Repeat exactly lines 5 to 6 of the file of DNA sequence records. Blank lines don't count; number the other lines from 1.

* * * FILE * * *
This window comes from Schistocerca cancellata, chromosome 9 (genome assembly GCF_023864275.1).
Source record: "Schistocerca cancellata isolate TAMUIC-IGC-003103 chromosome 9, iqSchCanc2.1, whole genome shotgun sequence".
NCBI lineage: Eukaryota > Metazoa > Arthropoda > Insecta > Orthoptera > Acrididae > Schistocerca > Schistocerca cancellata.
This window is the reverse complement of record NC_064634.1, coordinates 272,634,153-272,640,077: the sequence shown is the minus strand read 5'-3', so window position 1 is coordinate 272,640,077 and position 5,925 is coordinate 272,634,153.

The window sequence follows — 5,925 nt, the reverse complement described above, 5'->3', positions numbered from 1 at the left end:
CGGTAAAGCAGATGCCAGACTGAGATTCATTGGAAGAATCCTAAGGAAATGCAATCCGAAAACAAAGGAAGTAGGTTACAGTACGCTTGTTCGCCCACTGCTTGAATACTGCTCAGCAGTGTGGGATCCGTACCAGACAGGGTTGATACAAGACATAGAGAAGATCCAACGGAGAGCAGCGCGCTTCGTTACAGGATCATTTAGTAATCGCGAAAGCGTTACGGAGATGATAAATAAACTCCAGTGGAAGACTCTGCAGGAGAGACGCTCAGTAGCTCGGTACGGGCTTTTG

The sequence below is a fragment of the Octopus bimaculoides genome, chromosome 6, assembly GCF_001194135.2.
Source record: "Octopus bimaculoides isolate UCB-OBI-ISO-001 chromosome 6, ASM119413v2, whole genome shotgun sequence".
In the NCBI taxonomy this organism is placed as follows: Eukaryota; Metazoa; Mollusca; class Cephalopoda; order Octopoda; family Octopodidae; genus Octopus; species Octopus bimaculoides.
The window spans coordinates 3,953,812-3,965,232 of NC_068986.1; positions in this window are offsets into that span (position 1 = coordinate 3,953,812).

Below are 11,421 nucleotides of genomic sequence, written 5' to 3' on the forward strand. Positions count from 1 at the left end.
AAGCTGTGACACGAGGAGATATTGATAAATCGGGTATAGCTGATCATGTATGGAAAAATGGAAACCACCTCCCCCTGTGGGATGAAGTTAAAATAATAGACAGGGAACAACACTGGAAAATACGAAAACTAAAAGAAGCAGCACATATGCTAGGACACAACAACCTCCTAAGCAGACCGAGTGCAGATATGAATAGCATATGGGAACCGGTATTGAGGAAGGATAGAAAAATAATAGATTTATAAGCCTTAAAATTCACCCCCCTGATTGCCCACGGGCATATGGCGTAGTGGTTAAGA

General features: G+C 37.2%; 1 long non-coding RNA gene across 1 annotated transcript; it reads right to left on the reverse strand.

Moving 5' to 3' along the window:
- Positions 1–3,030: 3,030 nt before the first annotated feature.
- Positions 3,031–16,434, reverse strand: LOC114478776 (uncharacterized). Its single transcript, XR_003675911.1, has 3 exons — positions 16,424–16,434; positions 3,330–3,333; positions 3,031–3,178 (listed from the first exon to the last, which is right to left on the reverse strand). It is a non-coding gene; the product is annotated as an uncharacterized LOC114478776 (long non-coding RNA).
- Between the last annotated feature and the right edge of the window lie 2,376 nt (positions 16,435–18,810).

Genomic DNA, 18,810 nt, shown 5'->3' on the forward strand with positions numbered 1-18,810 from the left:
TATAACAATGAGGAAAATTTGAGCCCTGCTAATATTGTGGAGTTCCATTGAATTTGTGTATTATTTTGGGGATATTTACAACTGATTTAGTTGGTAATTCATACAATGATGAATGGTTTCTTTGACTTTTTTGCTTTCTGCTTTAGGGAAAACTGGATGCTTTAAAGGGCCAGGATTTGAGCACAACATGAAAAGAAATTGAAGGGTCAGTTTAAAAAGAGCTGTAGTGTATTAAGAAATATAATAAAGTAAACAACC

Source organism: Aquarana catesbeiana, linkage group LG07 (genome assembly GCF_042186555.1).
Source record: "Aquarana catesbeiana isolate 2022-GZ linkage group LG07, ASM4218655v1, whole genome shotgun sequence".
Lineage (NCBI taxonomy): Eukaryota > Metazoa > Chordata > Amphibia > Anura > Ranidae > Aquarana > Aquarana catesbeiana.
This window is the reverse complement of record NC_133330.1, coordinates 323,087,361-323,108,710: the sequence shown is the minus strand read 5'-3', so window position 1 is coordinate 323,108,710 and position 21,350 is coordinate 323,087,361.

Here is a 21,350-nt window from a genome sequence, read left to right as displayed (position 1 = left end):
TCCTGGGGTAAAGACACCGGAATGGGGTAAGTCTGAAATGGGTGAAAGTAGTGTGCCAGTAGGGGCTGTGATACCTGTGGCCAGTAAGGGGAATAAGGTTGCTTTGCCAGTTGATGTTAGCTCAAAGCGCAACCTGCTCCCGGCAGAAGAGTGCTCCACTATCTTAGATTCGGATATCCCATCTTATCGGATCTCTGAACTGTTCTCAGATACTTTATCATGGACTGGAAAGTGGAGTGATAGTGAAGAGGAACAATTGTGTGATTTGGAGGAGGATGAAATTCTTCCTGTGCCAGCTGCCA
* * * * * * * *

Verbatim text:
The window sequence follows — 5,925 nt, the reverse complement described above, 5'->3', positions numbered from 1 at the left end:
CGGTAAAGCAGATGCCAGACTGAGATTCATTGGAAGAATCCTAAGGAAATGCAATCCGAAAACAAAGGAAGTAGGTTACAGTACGCTTGTTCGCCCACTGCTTGAATACTGCTCAGCAGTGTGGGATCCGTACCAGACAGGGTTGATACAAGACATAGAGAAGATCCAACGGAGAGCAGCGCGCTTCGTTACAGGATCATTTAGTAATCGCGAAAGCGTTACGGAGATGATAAATAAACTCCAGTGGAAGACTCTGCAGGAGAGACGCTCAGTAGCTCGGTACGGGCTTTTG